West End's Death of a Salesman Announces Broadway Home for Fall Run | Playbill

Broadway News West End's Death of a Salesman Announces Broadway Home for Fall Run

The production will star Wendell Pierce and 2022 Tony nominee Sharon D Clarke reprising their roles.

Wendell Pierce and Sharon D. Clarke

Broadway's upcoming revival of Arthur Miller's Death of a Salesman, a transfer of a 2019 West End production, will play the Hudson Theatre in a limited run beginning September 19, with opening night to be announced.

The previously announced cast will star 2022 Tony-nominated Caroline, Or Change star Sharon D Clarke reprising her Olivier-winning performance as Linda Loman, joined by Wendell Pierce reprising his Olivier-nominated Willy Loman. The Broadway production will also feature Hadestown Tony winner André De Shields as Ben and Khris Davis (Sweat) as Biff.

Miranda Cromwell will helm the revival, having previously co-directed the West End run with Marianne Elliott, currently represented on Broadway with Company. The pair jointly won an Olivier Award for their work on this Salesman in 2020. Elliott remains a producer on the revival through her production company Elliott & Harper Productions, which will co-produce with Cindy Tolan and Kwame Kwei-Armah. Further casting and creative team are to be announced.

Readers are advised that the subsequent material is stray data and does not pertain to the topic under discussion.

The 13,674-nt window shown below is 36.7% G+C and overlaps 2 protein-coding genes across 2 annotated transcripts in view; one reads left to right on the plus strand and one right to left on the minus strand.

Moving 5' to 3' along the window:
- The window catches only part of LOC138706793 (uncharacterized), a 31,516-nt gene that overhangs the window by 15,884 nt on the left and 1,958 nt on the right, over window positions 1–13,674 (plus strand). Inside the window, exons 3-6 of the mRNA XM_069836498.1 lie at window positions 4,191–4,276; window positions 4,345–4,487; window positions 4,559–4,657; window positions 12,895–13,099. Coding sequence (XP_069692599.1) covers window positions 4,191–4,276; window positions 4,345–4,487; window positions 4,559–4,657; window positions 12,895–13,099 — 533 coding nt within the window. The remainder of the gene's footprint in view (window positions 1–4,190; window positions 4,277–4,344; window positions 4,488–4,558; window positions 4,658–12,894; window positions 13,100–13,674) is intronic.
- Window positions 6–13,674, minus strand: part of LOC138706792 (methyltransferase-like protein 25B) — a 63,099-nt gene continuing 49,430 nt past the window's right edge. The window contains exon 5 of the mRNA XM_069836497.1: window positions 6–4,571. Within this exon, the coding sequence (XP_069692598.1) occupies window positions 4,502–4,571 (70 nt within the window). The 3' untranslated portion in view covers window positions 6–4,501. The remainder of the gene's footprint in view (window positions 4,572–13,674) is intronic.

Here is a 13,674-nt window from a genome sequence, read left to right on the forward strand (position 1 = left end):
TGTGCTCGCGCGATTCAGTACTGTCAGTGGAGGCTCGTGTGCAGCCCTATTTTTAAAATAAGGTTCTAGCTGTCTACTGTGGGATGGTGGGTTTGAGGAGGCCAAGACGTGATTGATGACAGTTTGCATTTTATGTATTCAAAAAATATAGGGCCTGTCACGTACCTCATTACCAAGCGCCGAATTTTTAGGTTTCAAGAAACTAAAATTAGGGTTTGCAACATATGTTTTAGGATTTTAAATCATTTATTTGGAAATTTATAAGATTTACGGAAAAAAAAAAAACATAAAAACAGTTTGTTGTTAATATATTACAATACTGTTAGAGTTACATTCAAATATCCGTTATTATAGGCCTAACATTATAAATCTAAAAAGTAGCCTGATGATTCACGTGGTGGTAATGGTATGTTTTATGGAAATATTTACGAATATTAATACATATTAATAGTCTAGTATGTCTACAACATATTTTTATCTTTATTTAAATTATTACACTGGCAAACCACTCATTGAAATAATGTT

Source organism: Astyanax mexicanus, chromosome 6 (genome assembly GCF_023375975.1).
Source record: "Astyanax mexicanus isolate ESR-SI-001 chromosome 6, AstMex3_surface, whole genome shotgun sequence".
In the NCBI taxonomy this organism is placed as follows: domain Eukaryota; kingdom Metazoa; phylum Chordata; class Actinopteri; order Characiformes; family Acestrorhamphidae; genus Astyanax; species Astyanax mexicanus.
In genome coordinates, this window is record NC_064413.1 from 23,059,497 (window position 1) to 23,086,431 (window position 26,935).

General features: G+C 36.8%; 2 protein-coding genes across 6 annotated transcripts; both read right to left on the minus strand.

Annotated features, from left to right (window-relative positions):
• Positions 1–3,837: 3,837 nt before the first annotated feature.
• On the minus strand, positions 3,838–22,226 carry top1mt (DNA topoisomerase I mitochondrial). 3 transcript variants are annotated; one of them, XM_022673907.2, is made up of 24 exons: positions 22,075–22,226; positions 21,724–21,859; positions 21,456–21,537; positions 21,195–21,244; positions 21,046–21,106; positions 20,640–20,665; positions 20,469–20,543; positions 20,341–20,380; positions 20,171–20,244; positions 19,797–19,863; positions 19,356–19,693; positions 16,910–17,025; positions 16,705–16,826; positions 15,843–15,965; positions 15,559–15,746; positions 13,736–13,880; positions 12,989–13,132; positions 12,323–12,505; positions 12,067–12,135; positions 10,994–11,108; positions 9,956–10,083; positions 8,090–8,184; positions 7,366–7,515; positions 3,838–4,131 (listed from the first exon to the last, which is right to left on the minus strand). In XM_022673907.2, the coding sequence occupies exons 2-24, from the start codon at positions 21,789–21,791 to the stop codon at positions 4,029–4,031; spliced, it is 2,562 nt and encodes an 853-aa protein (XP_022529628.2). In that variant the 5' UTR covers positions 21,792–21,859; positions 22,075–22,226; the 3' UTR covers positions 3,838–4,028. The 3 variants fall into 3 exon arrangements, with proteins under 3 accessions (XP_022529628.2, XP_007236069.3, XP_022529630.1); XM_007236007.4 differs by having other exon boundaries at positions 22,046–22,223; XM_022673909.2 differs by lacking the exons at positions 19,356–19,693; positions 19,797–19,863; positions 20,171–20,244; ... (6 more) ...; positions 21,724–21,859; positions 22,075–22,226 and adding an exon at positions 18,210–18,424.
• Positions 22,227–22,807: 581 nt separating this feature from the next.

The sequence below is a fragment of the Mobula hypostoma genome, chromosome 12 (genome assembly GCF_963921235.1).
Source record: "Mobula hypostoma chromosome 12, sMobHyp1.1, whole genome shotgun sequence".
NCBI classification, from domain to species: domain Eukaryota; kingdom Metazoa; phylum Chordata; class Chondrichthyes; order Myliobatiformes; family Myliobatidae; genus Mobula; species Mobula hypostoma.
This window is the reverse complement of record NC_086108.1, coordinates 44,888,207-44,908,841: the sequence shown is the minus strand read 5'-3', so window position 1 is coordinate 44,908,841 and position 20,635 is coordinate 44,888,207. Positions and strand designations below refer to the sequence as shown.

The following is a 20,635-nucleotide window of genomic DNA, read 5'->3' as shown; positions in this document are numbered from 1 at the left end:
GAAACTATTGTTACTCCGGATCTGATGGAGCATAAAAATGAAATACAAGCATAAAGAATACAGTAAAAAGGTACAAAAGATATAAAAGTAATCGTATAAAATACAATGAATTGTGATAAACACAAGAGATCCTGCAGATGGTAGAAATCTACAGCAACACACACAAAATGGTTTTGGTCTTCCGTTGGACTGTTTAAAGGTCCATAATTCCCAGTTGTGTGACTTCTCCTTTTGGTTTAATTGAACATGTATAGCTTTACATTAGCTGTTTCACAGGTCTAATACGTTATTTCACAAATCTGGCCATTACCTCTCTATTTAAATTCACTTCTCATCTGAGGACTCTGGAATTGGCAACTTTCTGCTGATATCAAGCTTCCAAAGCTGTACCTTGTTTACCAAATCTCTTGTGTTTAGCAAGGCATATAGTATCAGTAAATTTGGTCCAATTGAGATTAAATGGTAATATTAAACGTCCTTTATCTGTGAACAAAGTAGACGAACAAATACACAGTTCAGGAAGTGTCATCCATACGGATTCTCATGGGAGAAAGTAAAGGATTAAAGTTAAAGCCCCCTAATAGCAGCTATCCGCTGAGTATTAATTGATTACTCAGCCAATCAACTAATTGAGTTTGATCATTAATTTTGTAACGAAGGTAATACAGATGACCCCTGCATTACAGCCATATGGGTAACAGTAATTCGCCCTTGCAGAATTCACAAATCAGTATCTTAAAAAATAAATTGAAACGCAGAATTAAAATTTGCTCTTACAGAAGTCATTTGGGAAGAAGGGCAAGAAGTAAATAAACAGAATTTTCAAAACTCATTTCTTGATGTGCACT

“Looking at Death of a Salesman from the perspective of a Black family living in a predominantly White capitalist world changes the way that you hear this text,” said Cromwell in an earlier statement. “Wendell and Sharon illuminate the heart of this play in a new way that is both universal and entirely specific.”

“I have always been fascinated by the Loman family’s wrestle with assimilation, and the cost of that struggle on one’s mental health, on your family and on your community,” added Kwei-Armah. “This production breathes new life into a show that people think they know.”

The work was last seen on Broadway in a 2012 revival starring Philip Seymour Hoffman, Linda Emond, Andrew Garfield, Finn Wittrock, and John Glover.

Look Back at More than 70 Years of Arthur Miller's Death of a Salesman on Broadway


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